What I’ve learned
It has been exactly 1 year since the world of expos, booths, exhibitors and trade associations was presented to me. Just two days after starting a brand-new job, I was thrown into the thick of my first event. I began working on a Wednesday morning and was sent to Atlanta the following Friday, to observe the production process and get a better understanding of what goes into serving events. Initially, I was overwhelmed by the volume and pace of the show. I walked by hundreds of people and thousands of products. Minutes turned into hours and walking around the show floor taking everything in, resulted in more than 6 miles clocked.
I was introduced to Fern employees from across the country, who all came together to organize and direct various operations for the upcoming week. Industry lingo, acronyms, and planning timeline details were shared as I asked question after question. The time sensitive nature and “go, go, go” of the show was intoxicating. I could see immediately how addicting this process could be. Watching an event develop from ideas on paper into reality, and knowing that the success of a show is the success of the entire team involved, would be incredibly rewarding.
It’s not just a job, it’s a lifestyle— During my first year in the event industry, I’ve learned that you don’t necessarily “plan” to be in this industry. Although this might seem like an intentional play on words, it’s the truth. When you begin looking for a job and establishing yourself in a certain career, not many people immediately think of trade shows and corporate events. At least, not from the official service contractor side. Many people love planning events, or working with tourists in the hospitality network, but this world is different. It’s not only a world of managing freight, floorplans, and carpet but also of marketing support, providing new products and technology to elevate the experience, among hundreds of other things. You are thrown in, and either find the job utterly exhausting or fall in love with your work.
There are currently 34 members of Fern’s team who have worked in this industry, at Fern, for longer than I’ve been alive. This sort of longevity is incredibly impressive in any business, but especially such a fast paced and exhausting one. Working in the same industry for more than a few decades might seem draining, but in the exciting and constantly shifting nature of events, the same job can feel like five different positions all within the same year.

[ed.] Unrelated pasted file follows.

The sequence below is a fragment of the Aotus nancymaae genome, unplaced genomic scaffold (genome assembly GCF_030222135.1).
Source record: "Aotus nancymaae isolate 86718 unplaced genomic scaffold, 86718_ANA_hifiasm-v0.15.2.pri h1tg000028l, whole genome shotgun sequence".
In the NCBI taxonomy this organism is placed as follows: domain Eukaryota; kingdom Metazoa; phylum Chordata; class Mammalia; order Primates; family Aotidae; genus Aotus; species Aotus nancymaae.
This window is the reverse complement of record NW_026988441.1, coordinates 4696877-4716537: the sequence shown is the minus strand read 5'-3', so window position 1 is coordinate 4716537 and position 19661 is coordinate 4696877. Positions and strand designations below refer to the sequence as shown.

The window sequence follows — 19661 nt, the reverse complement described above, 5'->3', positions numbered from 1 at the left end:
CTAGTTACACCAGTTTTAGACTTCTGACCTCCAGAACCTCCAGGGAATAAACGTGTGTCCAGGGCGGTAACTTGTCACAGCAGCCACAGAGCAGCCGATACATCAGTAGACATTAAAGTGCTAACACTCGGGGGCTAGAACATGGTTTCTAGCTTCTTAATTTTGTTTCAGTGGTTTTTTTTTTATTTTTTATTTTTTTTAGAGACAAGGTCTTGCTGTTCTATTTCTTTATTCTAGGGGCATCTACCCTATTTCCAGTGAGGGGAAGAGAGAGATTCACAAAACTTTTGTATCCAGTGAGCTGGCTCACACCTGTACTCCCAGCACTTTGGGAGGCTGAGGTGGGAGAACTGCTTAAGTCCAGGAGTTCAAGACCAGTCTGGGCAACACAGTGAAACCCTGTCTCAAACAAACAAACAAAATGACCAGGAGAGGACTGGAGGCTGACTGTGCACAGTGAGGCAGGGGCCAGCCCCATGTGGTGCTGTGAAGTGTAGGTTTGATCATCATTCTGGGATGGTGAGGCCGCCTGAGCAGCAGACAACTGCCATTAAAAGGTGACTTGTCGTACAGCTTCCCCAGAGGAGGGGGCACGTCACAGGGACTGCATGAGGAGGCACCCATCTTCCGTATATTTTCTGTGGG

Evolution and Innovation — I’ve learned that challenges in the ever-changing landscape of events are what make producing them so interesting. This realm of work embodies an innovative and efficient work place. When a challenge arises, finding the best possible solution is the main objective. The best solution for the client, the best solution for the company and the best solution for the attendees who visit new locations and connect with one another. We develop new products, new services and incorporate new technology in order to give clients the best possible service they can get.
It takes a village— I’ve learned that events and tradeshows involve more than a few tables and some pipe and drape. Hundreds of hands, manual labor, and months and months of planning go into producing a 3-5 day event. There are so many small details that are considered before thousands, if not tens of thousands of people, walk into a perfectly prepared exhibit hall, worthy of awards. The transformation from an empty concrete room to what you see begins way before the week leading up to an event.
Comfort is key— Trade shows and events have a way of giving human interaction, with strangers, a security blanket. There’s something comforting about knowing everyone is in the same boat, and that everyone, though they may be there with a different purpose, they’re experiencing the same things that you are. After going to one trade show, you feel like a pro. You feel like you understand the process and know what to look for at any forthcoming event. Front door, registration, bathroom, show floor, education rooms, food. Check, check and check on the mental checklist. You’re now aware of your surroundings and the importance of signage. You’re comfortable walking and saying hello to complete strangers, because you’re all there for the same reason. An event quickly becomes a community. It feels similar to the connections you make to kids at a summer camp. You know you’re all from different backgrounds, and maybe even came with different expectations, but you leave having made connections to likeminded individuals, and countless memories to share.
In the last year, I’ve learned countless things. Most importantly, I’ve learned that an insane amount of work goes into producing and planning events. There are so many diverse people involved, different stages of information to be shared and endless details that have to be planned, revised and finalized all within a specific time frame. Having experienced numerous events over the course of the year, I have a new-found respect for this industry. Getting to know the people that make up this world and understanding the value of face-to-face interaction have made this a year one of growth and appreciation, and I can’t wait to see what the years to come have in store.